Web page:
Starring: Makara Supinacharoen, Jirarat Teachasriprasert, Eric Chu
Directed by: Bill Yip Kim-fung
Category: IIB (Thai and Cantonese)
From its opening in the 'City of Angels' (Bangkok) to the celestial dashboard figures in the protagonist's car and a concluding episode thousands of kilometres away involving cherubic wings, Cure is something of a miracle.
The original scenario of Hong Kong screen veteran Bill Yip Kim-fung's directorial debut was scrapped just days before shooting commenced, a casualty of Thai censorship, and last year's political upheaval added to an impossible situation compounded by the director's serious injuries in a traffic accident. The crew made things up as they went along, and the results are surprisingly coherent, though, as in many road movies, the parts don't quite add up to a cohesive whole.
But viewed as a series of loosely related vignettes, a compelling emotional portrait emerges of New (Makara Supinacharoen), a young con-man with a conscience who is desperate to raise funds for a loved one's operation.
The opening sequence in the then strife-torn capital, with New trying to make a delivery in barricaded streets thick with soldiers and Red Shirts, lensed on real locations with real troops and protesters, is raw and effective in a manner that could never be achieved by big-budget re-enactments.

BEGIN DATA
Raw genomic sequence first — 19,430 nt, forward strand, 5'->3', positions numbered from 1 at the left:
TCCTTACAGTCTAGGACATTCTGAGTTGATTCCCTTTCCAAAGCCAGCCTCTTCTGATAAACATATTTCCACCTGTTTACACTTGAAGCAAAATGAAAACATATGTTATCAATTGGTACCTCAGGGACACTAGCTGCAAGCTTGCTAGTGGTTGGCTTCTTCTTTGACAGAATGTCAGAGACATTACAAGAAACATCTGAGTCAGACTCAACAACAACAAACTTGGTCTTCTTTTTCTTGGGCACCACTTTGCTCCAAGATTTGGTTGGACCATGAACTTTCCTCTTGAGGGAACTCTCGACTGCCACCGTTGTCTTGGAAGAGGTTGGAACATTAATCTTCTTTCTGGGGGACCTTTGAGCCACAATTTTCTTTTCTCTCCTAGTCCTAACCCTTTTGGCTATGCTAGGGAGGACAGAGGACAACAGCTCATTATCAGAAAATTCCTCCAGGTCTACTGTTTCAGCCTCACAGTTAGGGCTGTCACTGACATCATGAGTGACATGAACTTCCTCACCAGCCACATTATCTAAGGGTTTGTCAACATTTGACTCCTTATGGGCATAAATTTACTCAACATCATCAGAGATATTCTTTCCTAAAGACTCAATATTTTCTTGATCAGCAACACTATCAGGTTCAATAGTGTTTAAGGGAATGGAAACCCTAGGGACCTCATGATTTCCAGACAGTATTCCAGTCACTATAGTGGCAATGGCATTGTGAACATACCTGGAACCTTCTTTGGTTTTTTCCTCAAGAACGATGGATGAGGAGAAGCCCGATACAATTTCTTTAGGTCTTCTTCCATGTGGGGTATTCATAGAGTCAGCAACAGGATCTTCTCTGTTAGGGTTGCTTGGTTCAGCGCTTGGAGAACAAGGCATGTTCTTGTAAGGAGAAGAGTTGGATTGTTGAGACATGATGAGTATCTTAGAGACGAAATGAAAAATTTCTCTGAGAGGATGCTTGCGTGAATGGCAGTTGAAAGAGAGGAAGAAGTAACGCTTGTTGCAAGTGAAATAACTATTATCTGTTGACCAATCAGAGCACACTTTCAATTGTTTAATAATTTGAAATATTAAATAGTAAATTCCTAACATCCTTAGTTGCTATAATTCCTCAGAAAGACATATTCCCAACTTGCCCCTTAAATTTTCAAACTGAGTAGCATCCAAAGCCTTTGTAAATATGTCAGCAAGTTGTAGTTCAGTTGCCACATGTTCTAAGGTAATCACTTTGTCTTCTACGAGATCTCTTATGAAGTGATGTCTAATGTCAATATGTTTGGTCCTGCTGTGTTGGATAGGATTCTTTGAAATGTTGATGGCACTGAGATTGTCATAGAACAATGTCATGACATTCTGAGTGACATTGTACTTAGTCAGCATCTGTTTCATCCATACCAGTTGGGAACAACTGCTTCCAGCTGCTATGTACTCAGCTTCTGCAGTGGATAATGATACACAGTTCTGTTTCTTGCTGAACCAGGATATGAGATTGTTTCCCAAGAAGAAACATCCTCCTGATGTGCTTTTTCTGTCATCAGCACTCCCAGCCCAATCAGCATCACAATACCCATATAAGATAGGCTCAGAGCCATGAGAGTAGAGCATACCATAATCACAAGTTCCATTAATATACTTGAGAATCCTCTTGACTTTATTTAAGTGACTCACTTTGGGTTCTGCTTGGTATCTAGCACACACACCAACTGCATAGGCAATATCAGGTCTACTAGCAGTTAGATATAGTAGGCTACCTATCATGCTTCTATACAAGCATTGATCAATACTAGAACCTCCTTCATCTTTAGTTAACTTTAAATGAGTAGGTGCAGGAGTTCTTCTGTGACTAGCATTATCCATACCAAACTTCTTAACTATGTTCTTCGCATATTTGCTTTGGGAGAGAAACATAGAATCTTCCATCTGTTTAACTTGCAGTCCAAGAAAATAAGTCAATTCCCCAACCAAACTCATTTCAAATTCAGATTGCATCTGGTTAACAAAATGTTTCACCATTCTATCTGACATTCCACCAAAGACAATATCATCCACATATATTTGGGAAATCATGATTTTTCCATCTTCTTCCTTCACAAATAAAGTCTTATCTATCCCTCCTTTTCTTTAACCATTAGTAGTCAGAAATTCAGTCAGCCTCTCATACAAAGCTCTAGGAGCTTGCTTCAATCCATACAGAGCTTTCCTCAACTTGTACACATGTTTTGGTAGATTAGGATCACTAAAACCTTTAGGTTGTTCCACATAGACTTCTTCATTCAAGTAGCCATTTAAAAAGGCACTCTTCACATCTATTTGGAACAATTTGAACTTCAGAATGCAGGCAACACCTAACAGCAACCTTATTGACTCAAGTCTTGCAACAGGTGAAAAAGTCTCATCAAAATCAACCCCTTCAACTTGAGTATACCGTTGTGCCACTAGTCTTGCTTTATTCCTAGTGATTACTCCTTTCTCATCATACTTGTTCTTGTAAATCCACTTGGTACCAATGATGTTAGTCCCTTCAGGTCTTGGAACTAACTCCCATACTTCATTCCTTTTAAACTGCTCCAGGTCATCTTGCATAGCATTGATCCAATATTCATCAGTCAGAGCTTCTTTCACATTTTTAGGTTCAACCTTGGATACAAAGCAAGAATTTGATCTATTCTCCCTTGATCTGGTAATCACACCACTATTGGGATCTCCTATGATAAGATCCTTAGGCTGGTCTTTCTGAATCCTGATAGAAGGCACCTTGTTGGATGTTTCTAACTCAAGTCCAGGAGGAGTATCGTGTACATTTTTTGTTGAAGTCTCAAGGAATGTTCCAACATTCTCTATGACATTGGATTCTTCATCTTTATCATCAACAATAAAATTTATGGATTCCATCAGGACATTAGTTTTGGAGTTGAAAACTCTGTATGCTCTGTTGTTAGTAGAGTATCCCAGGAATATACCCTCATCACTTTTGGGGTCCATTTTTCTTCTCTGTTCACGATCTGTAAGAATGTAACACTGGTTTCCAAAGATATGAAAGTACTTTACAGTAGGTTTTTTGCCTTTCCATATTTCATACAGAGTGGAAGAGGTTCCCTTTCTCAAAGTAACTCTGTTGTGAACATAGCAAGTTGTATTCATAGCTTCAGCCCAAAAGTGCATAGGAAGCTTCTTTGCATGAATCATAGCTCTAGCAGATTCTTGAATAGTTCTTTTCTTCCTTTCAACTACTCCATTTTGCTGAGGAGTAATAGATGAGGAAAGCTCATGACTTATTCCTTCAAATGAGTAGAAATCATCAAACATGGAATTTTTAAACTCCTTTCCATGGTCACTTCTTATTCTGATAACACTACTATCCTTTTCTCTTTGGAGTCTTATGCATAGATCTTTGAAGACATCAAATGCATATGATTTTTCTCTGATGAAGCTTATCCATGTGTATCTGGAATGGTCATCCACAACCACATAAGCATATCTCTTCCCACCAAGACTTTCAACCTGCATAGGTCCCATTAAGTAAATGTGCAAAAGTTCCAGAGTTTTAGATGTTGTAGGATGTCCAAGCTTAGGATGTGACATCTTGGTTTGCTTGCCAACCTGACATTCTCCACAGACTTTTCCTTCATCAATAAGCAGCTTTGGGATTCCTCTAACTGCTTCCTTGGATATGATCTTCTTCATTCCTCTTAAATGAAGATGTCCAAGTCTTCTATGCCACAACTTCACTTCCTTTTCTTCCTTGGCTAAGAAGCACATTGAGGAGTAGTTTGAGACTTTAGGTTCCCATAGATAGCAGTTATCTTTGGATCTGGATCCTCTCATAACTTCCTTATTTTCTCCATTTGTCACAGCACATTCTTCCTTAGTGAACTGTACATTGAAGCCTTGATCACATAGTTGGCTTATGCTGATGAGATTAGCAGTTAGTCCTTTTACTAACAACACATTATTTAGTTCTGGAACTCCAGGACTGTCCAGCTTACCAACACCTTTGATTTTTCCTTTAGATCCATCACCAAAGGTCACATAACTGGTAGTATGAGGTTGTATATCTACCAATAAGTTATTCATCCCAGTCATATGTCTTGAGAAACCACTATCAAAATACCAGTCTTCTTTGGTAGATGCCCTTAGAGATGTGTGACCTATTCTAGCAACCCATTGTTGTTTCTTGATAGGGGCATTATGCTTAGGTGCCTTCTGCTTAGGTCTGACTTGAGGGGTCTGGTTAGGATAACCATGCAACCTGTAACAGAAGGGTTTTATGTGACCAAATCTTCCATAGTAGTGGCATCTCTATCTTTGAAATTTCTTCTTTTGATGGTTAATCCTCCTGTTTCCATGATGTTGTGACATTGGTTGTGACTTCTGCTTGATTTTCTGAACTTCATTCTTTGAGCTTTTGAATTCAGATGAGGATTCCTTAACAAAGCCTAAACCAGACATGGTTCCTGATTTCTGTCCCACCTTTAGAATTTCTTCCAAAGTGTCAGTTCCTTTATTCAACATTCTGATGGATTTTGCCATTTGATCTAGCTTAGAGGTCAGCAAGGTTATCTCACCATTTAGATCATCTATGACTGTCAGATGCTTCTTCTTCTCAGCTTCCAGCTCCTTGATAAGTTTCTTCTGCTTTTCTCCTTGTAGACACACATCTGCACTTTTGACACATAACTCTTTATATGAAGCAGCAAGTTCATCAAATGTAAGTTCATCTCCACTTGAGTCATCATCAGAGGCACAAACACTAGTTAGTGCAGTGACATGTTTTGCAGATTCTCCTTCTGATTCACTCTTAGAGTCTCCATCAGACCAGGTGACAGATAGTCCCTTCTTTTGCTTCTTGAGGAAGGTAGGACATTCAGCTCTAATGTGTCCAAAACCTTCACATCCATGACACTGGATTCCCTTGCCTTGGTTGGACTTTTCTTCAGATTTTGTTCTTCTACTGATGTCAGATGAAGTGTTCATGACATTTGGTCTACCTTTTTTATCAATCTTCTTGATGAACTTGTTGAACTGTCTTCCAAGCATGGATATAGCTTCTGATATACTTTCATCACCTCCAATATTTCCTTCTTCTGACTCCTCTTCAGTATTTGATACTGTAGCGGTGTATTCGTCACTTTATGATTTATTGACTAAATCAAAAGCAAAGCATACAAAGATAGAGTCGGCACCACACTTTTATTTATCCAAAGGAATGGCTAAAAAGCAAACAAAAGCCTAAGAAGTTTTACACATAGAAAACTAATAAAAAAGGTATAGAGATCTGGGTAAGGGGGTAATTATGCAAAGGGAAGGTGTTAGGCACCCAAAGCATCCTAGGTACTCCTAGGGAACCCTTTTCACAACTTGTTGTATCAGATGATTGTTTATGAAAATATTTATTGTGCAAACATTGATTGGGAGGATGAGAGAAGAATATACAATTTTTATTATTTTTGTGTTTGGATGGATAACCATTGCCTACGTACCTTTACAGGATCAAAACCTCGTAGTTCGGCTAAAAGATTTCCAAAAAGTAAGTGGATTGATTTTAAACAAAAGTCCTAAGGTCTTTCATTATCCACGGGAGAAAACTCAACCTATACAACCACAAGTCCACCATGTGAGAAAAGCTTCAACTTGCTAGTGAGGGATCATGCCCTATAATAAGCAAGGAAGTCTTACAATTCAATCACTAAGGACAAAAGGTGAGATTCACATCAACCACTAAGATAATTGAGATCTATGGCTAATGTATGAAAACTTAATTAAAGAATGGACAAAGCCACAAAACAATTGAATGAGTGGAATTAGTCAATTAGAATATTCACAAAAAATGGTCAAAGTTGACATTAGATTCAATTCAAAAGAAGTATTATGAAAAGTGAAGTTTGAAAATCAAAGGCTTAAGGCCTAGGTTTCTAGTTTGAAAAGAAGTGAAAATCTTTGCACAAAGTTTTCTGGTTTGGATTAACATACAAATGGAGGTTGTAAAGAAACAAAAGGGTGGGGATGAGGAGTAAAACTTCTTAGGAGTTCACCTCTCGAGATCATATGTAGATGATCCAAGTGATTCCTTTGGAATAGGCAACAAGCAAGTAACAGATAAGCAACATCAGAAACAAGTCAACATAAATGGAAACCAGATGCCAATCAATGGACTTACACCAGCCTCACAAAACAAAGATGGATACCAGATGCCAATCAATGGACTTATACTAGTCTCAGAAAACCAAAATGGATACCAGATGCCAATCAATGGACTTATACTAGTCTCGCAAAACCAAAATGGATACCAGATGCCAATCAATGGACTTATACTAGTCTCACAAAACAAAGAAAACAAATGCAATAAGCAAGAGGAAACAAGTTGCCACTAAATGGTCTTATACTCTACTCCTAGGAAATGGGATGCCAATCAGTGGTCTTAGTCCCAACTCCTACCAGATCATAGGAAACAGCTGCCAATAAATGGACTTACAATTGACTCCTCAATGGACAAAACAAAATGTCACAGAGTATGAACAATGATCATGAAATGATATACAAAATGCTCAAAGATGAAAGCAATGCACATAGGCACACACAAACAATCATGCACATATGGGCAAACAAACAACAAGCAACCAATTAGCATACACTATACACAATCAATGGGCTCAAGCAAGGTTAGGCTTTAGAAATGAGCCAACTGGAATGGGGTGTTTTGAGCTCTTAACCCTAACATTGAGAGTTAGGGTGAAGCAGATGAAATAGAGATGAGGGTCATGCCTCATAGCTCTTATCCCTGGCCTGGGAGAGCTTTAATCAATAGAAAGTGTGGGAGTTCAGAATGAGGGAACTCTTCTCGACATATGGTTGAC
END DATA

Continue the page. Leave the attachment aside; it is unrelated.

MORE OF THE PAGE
Forced to leave Bangkok, New hits the road to peddle fake potency pills with the help of Cantonese-speaking partner in crime Eric (Eric Chu, above right with Makara). The light-hearted scheme is reminiscent of the bible-selling tactics of the ne'er-do-wells in Paper Moon. Until the tone abruptly turns tragic - just one of several sudden shifts in gear as New wends northwards to Phitsanulok, Sukhothai, Chiangmai, and Pai.
The most touching episode involves New's encounter with Sarah (Jirarat Teachasriprasert), an ageing chanteuse in a tawdry roadside dive whose grotesqueness is gradually peeled away to reveal an affecting poignancy. Sarah's tale is compelling enough to warrant feature-length treatment.
Less convincing is New's falling head over heels for the free-spirited Poo (Siriwan Khankham), whose mum owns the guesthouse in which he temporarily resides. Though the debut performance by Siriwan is wonderfully unaffected, lack of adequate scripting robs the love story of emotional nuance.
New eventually arrives at his destination, where the filmmakers attempt to tie up loose ends and impose a sense of closure. The conclusion only serves to emphasise that Cure's virtue lies in its display of a spontaneity rarely glimpsed in studio projects, proving that in some cinematic jaunts, getting there is more than half the fun.
Cure opens today